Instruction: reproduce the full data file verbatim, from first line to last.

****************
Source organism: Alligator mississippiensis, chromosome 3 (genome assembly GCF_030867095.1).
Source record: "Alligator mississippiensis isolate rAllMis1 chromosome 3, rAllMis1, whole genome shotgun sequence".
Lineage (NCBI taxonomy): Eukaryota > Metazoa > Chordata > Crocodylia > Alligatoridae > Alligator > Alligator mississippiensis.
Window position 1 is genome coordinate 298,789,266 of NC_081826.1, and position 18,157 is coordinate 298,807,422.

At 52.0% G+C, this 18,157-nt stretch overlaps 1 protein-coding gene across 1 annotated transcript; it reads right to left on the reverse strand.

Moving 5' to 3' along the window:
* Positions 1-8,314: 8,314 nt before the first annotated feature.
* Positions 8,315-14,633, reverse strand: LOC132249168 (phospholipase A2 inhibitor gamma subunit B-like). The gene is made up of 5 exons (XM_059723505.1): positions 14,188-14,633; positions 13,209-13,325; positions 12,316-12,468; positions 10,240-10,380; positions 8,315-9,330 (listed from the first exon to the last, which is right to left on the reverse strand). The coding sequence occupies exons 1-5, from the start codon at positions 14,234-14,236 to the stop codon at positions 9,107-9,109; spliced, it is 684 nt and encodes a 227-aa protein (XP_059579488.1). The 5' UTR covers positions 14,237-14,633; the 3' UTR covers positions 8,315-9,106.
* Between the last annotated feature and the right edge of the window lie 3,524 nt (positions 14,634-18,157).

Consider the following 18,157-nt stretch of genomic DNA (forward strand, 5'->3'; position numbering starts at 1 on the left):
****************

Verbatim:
Source organism: Alligator mississippiensis, chromosome 3 (genome assembly GCF_030867095.1).
Source record: "Alligator mississippiensis isolate rAllMis1 chromosome 3, rAllMis1, whole genome shotgun sequence".
Lineage (NCBI taxonomy): Eukaryota > Metazoa > Chordata > Crocodylia > Alligatoridae > Alligator > Alligator mississippiensis.
Window position 1 is genome coordinate 298,789,266 of NC_081826.1, and position 18,157 is coordinate 298,807,422.

At 52.0% G+C, this 18,157-nt stretch overlaps 1 protein-coding gene across 1 annotated transcript; it reads right to left on the reverse strand.

Moving 5' to 3' along the window:
* Positions 1-8,314: 8,314 nt before the first annotated feature.
* Positions 8,315-14,633, reverse strand: LOC132249168 (phospholipase A2 inhibitor gamma subunit B-like). The gene is made up of 5 exons (XM_059723505.1): positions 14,188-14,633; positions 13,209-13,325; positions 12,316-12,468; positions 10,240-10,380; positions 8,315-9,330 (listed from the first exon to the last, which is right to left on the reverse strand). The coding sequence occupies exons 1-5, from the start codon at positions 14,234-14,236 to the stop codon at positions 9,107-9,109; spliced, it is 684 nt and encodes a 227-aa protein (XP_059579488.1). The 5' UTR covers positions 14,237-14,633; the 3' UTR covers positions 8,315-9,106.
* Between the last annotated feature and the right edge of the window lie 3,524 nt (positions 14,634-18,157).

Consider the following 18,157-nt stretch of genomic DNA (forward strand, 5'->3'; position numbering starts at 1 on the left):